SEOUL — Red eyes, itchy throats and sinuses run amok.

Yellow dust, the regional nuisance that blows in from the deserts of China and Mongolia, struck South Korea again Friday and people were advised to avoid outdoor activity in some areas.

Meteorologists predicted earlier this month that the worst of the season had passed.

But as of about 5 p.m. Friday, the Daegu area had the highest levels of yellow dust in the air: 389 micrograms per cubic meter. Anything above 300 micrograms is considered “unhealthy” according to U.S. Forces Korea medical personnel.

Other areas that registered levels 300 or higher were Camp Humphreys/Osan Air Base, Gwangju Air Base, Camp Mu Juk/Pohang, Camp Long and Camp Eagle.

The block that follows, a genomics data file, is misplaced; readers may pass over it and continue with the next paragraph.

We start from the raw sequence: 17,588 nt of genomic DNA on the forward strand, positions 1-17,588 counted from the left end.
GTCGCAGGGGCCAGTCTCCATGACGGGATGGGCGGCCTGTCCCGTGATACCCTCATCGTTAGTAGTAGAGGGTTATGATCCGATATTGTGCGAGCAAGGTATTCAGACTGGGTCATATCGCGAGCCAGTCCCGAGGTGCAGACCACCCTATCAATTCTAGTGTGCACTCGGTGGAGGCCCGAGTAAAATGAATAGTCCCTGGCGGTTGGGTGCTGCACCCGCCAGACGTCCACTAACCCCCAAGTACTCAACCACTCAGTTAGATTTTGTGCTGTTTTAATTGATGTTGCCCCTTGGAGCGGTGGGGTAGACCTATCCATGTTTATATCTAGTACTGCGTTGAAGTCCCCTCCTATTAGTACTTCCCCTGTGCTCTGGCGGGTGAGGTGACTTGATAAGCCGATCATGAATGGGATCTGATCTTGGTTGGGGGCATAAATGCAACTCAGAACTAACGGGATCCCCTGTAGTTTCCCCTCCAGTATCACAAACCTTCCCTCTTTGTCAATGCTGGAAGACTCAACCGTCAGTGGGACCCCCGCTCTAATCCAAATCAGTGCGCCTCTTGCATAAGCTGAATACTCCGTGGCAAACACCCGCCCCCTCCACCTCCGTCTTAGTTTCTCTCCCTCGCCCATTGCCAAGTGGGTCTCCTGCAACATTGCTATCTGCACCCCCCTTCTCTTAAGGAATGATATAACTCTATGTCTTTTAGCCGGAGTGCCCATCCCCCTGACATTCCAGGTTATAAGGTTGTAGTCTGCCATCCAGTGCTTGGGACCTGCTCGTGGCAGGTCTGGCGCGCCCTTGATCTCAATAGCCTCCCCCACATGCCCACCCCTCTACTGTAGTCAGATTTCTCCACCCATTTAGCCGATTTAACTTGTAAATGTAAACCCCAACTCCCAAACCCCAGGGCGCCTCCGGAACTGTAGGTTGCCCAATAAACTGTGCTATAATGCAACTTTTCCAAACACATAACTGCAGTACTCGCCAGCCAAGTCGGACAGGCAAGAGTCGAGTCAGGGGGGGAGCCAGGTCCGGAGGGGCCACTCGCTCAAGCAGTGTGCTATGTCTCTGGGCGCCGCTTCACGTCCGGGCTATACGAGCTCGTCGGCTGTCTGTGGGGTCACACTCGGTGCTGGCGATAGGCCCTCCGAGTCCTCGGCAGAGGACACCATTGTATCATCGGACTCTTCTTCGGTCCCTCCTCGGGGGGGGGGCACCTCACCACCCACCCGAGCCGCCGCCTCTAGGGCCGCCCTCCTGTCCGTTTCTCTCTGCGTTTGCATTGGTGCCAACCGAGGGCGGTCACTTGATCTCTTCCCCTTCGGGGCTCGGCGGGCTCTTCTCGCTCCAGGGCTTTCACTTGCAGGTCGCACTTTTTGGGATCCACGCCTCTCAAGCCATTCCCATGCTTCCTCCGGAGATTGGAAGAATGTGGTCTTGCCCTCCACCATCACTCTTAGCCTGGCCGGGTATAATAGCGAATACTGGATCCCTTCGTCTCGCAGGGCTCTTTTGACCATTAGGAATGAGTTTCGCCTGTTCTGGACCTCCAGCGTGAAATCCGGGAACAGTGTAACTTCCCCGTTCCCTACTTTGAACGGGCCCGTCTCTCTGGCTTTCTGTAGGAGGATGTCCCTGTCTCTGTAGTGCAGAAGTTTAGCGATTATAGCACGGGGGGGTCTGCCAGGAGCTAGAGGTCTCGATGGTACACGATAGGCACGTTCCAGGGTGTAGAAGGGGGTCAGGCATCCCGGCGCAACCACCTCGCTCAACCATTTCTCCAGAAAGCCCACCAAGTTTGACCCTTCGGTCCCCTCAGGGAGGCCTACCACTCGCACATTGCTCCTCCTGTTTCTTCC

Bases that saw dust levels between 150 to 300 micrograms, considered “unhealthy for high risk personnel,” included Yongsan Garrison, Chinhae Naval Base, Kunsan Air Base and Panmunjom.

According to the USFK Web site, children fifth grade and younger, the elderly and people with diabetes, lung and heart conditions are especially vulnerable to the effects of yellow dust.

Officials had anticipated a heavy yellow dust season this year due to droughts in China, but a wetter-than-expected spring kept particle counts lower than usual.

U.S. officials have told Stars and Stripes yellow dust aggravates bronchitis and causes pinkeye, sinusitis, ear infections and respiratory problems. The dust also carries heavy metals from Chinese factories.

Yellow dust levels at each base can be monitored on the U.S. Forces Korea Web site:

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